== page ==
At yesterday's office drinking party, some Japanese coworkers told me they were amused as they overheard me on the phone struggling to spell-out my email address to an older Japanese woman. My mind flashed back to earlier that day: Wiping beads of sweat from my brow, it felt like 30 minutes passed as I grudgingly navigated shaky communication waters. In the end I was successful, but I vowed to drastically improve my workflow.
Indeed--I often grapple with spelling-out English words or names for Japanese people. The most common example is when I have to provide my email address or the romaji spelling of my name to a Japanese person over the phone. My long foreign name combined with my company's longer foreign name make this an (unwelcome) Japanese communication challenge. I wondered how Japanese people deal with this situation, and I discovered that they rely upon place names to clarify the letter they're spelling. For example, they'll say something like 「アメリカのA」.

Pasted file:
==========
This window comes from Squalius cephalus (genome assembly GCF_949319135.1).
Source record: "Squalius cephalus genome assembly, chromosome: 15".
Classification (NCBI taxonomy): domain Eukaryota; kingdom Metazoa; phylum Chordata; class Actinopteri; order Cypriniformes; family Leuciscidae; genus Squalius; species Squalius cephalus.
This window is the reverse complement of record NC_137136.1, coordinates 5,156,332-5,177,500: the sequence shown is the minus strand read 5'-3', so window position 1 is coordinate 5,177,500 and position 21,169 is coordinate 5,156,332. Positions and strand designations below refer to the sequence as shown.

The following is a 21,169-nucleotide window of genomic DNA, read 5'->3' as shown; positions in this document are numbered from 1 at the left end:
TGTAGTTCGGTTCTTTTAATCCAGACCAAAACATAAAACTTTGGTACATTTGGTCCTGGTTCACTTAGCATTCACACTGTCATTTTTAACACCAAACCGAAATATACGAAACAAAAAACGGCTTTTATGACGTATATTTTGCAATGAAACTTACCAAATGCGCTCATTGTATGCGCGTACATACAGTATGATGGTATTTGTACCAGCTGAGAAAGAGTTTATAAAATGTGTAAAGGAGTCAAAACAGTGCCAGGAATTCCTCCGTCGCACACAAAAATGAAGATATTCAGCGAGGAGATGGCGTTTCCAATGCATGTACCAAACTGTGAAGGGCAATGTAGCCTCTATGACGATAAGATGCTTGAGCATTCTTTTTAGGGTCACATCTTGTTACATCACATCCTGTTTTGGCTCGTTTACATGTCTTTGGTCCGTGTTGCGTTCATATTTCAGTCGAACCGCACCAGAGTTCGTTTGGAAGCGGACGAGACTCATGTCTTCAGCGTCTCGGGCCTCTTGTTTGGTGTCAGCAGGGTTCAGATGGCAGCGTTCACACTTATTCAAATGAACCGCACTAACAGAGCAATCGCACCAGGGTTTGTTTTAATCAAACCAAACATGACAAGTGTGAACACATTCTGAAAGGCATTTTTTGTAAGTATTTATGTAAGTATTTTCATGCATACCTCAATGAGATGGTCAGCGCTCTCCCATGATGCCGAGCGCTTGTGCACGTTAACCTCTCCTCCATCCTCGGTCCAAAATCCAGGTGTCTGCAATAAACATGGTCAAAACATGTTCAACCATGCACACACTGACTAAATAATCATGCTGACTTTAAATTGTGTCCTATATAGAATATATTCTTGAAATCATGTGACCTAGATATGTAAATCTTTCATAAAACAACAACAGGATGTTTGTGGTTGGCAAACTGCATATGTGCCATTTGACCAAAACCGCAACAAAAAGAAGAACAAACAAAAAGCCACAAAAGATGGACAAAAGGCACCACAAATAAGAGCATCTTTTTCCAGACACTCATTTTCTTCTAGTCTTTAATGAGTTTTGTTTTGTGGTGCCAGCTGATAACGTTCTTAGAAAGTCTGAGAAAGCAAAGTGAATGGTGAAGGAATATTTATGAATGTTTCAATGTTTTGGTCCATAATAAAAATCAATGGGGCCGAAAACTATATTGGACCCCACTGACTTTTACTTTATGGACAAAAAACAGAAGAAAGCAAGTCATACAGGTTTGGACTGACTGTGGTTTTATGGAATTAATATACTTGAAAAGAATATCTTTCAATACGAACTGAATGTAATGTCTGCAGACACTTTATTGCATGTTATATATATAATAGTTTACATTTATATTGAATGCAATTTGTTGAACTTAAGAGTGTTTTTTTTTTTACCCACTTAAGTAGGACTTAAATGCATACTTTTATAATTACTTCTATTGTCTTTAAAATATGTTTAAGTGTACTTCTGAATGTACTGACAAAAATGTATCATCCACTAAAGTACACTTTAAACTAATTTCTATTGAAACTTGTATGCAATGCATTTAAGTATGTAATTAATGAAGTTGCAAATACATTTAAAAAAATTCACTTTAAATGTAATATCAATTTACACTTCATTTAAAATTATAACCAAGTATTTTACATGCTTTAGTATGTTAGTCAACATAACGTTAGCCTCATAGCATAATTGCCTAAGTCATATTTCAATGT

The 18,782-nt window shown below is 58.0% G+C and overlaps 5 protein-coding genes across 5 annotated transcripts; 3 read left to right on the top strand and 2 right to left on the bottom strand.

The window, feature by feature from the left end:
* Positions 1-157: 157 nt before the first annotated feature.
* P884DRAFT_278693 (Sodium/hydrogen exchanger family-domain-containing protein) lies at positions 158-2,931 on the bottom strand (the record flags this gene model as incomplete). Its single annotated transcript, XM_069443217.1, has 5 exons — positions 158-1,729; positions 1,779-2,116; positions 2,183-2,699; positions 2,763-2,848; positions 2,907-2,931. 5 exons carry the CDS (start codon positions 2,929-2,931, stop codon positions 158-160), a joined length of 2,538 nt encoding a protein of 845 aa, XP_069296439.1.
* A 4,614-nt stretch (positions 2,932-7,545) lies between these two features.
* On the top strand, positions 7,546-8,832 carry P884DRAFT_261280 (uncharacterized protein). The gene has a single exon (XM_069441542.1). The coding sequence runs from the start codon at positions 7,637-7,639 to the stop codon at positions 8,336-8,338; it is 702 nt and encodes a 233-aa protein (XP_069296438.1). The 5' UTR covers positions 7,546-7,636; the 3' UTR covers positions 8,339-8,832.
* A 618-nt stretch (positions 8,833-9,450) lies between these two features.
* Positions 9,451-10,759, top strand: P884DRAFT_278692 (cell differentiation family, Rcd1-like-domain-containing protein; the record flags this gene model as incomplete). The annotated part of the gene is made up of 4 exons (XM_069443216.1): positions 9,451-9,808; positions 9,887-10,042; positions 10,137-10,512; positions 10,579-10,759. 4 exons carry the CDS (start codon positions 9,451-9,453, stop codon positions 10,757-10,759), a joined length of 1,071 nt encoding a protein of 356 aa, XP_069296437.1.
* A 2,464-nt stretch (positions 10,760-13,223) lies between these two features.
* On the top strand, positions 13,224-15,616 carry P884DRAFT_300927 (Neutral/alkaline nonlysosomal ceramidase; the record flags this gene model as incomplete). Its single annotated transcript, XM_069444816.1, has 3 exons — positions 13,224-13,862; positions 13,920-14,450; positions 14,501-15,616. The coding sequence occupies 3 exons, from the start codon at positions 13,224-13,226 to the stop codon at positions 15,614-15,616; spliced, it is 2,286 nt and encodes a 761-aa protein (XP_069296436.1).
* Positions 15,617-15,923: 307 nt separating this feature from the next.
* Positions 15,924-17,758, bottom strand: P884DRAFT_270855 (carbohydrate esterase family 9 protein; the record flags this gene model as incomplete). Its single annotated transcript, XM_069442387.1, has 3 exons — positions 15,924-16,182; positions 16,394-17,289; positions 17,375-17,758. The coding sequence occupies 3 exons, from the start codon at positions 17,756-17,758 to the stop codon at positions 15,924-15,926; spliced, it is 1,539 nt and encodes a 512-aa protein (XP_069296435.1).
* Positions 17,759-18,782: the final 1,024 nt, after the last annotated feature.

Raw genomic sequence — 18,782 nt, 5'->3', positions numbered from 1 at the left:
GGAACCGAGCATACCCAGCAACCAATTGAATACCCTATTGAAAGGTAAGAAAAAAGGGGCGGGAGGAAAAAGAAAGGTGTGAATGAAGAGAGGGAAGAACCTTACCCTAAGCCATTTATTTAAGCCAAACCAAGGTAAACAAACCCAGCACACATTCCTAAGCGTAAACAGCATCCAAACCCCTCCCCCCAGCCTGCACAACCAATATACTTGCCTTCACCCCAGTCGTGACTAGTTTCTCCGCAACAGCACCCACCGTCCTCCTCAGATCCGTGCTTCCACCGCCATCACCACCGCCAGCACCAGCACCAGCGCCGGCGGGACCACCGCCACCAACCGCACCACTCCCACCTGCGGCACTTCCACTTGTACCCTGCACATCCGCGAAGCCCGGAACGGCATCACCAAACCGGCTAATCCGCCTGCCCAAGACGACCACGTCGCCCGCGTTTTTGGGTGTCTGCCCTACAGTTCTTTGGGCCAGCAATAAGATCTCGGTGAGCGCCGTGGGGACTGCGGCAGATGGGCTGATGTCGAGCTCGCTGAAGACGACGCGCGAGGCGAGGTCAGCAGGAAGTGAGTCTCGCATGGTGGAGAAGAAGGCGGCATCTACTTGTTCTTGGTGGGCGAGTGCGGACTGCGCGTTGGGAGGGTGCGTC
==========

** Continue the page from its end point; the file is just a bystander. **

Unfortunately since we Americans use uncommon words like "bravo" and "foxtrot," or person names like "Alex" or "Mike," the American approach doesn't function well in Japan. Therefore, working with some native Japanese speakers, I developed the following phonetic alphabet for spelling-out English words. This list is now posted next to my office phone, and I eagerly await the next time I have to spell-out my email address. がんばります！
I welcome feedback and suggestions. Enjoy!